Perspectives on Art Restitution and Repatriation:

repatriation-2

A flow chart illustrating the nebulous problem of repatriation of cultural property.

Not everyone is convinced that repatriation is fair, and for that matter, legal. Question of statutes of limitation have been raised since the early 1990s. This section of the pathfinder identifies and offers scholarly opinions on the subject. A common question that is raised is why countries need an item back if they already posses a plethora of that item. These specific case studies listed give the researcher different perspectives of the concept of repatriation.

Journal Article:  Roehrenbeck, Carol A. “Repatriation of Cultural Property–Who Owns the Past? An Introduction to Approaches and to Selected Statutory Instruments.” International Journal of Legal Information 38.2 (2010): 185-200.

This article serves to provide the reader with a background on the topic of cultural repatriation. It gives very specific dates as to when repatriation became a global issue and the organizations that are at the forefront of the discussion.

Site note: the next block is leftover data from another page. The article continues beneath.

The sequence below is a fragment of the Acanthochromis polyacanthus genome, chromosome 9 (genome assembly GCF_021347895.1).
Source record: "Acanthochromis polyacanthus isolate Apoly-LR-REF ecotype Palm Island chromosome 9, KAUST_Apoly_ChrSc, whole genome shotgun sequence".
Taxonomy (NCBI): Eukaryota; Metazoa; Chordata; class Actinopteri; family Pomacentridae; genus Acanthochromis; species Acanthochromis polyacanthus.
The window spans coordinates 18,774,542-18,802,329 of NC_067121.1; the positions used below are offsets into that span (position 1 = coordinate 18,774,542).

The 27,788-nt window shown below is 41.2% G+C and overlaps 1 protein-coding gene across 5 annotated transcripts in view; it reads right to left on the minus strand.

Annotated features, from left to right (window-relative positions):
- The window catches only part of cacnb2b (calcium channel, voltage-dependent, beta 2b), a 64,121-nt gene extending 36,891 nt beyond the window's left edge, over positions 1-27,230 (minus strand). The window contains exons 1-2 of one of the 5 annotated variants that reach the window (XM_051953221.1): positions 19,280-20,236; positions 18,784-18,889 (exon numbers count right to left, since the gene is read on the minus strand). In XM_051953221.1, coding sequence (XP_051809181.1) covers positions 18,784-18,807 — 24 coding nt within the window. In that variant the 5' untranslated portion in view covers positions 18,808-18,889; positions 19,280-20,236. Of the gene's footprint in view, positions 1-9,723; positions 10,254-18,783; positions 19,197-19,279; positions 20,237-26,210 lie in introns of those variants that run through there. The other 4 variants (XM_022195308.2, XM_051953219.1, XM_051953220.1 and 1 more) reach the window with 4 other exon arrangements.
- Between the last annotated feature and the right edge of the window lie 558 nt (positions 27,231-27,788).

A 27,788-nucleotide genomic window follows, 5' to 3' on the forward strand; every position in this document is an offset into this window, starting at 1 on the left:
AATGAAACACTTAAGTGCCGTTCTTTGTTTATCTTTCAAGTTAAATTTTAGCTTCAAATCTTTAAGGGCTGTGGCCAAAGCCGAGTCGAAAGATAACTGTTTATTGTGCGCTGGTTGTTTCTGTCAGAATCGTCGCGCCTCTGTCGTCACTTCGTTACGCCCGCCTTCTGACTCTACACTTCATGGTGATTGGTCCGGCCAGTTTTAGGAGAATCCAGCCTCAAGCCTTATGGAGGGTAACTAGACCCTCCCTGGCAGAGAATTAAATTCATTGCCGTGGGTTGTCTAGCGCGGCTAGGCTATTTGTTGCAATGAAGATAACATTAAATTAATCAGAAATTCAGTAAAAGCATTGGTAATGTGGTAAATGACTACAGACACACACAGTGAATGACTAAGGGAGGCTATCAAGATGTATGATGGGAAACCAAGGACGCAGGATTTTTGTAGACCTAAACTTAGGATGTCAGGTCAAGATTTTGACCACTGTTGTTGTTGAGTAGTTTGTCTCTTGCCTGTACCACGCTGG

Editorial: Rosenthal, Sir Norman. “The Time has come for a Statute of Limitations.” The Art Newspaper 197 (11 Dec 2008).

The author of this article, a former museum director, argues that there should be a statute of limitations on stolen cultural items from other countries. Also helpful are the comments at the bottom that propose challenges, with evidence against the author’s claims.

Journal Article: Woodward, Colin. “The War Over Plunder: Who Owns Art Stolen in War?.” MHQ: Quarterly Journal Of Military History 22.4 (2010): 44-48.

Discusses ethical and moral aspects of stolen art and cultural property through history, examples of restitution, and how repatriation eventually occurred.

Journal Article: Goodwin, Paige S. “Mapping the Limits of Repatriable Cultural Heritage: A Case Study of Stolen Flemish Art in French Museums.”University of Pennsylvania Law Review 157.2 (Dec., 2008): 673-705.

A case study of stolen Flemish art in French museums. Also challenges repatriation actions and suggests that there should be limits on what can be returned and after how long. This WorldCat search also reveals other relevant articles about the subject of repatriation.

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One thought on “Perspectives on Art Restitution and Repatriation:

  1. Pingback: The Monuments Men Pathfinder | the monuments men pathfinder

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